“Small Portions” is a story that comes in… small portions. In precisely 111 little parts – AND a recipe. To explore the many facets of modern life, the author has chosen the literary form of vignettes, those short impressionistic scenes that focus on one moment or give a trenchant impression about a character, idea, setting, object.

Dieter Moitzi tells his own story in poignant scenes that vary from a snapshot of his christening in the early 70s to his father’s death in a skiing accident at the beginning of the 2000s. It’s small things he talks about, those many small things that compose a life – his life. He recalls the painful process of coming out of the closet, relates in funny detail the first encounters and love stories of his happy-go-lucky twenties, delves with analytical distance into aspects and turning points of two long-time relationships. He takes you by the hand and guides you through the streets of Paris, the city he lives in. He writes about food and the internet and his travel experiences in Greece, Morocco, Vienna, Tunisia, London…
In just so many carefully chosen words, sometimes poetic, sometimes blunt, but always with a good deal of wry and self-deprecating humour, the author succeeds in creating little universes with each story. Each one stands alone, yet when you link them together, another story takes shape. The story of a life, the sketch of a person, the mirror of a time. Our time.

You can purchase the book on – – and on your local amazon-online-store (e.g.,,…) The Book Launch Promotional price is only for only $0.99 (price excluding tax) until the end of the year. The book is also available in a French version (“Petites portions” – and a German version (“Kleine Portionen” – for €0.99 (price excluding tax).

About the Author:
Born in 1972 in Austria, Dieter Moitzi moved to Paris, France, in the early 1990s. He is working as a graphic designer and writing in his spare time, mainly in English. He loves to share his passion for words, which is the reason why he has launched a literature blog in 2010. Ever since, he has published a collection of poems (“and somewhere under”) as well as a collection of short stories (“Miss Otis regrets”), both available on amazon. Moreover, his poetry has been published in the “Vine Leaves Literary Journal” in 2012. He is currently working on two novels that he hopes to publish in 2013.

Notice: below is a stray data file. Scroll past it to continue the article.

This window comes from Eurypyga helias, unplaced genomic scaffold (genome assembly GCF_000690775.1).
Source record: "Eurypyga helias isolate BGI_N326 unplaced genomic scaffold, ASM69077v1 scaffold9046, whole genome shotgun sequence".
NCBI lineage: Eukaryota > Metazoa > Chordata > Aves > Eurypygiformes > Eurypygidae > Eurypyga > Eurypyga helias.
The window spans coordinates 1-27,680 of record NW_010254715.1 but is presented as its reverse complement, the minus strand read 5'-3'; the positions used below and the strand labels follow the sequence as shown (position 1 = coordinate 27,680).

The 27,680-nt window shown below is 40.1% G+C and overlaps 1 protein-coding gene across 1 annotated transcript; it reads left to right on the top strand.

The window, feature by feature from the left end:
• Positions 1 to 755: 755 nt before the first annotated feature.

Sunday, November 11, 2012

Never Alone

Hello, Happy Music Monday, This is a beautiful song by Lady Antebellum to remind us that we are never truly alone.
Have a great day,
Janet :)

Come join Music Monday and share your songs with us. Rules are simple. Leave ONLY the ACTUAL LINK POST here and grab the code below and place it at your blog entry. You can grab this code at LadyJava's Lounge Please note these links are STRICTLY for Music Monday participants only. All others will be deleted without prejudice.

PS: Because of spamming purposes, the linky will be closed on Thursday of each week at midnight, Malaysian Time. Thank you!

Tuesday, November 6, 2012

Your Perfect

Hello, I hope you are doing good, Some words of encouragement for you today!
Thanks for visiting,
Janet :)


Sunday, November 4, 2012

Called Home

Hello, Once again it seems I'm writing about loss. First I want to say Thank you to everyone who did really pray for my Brother in law who had the open heart surgery a couple of weeks ago. His heart was just not strong enough for him to recover from the surgery. He went into the surgery with a weak heart to begin with. Bob was young, only 59, he was a love, a very gentle, jolly type of person, with sort of a sixties hippie personality mixed in. Every time I hear the Allman brothers I think of him. What I loved most about Bob was that he would tell my sister to leave me alone when she would nag at me to do this or do that! He married my sister when I was 11, so having been a part of my life for so long, this goodbye is going to be hard, but I will think of him always and always he will be with me.
Thanks for visiting,
Janet :)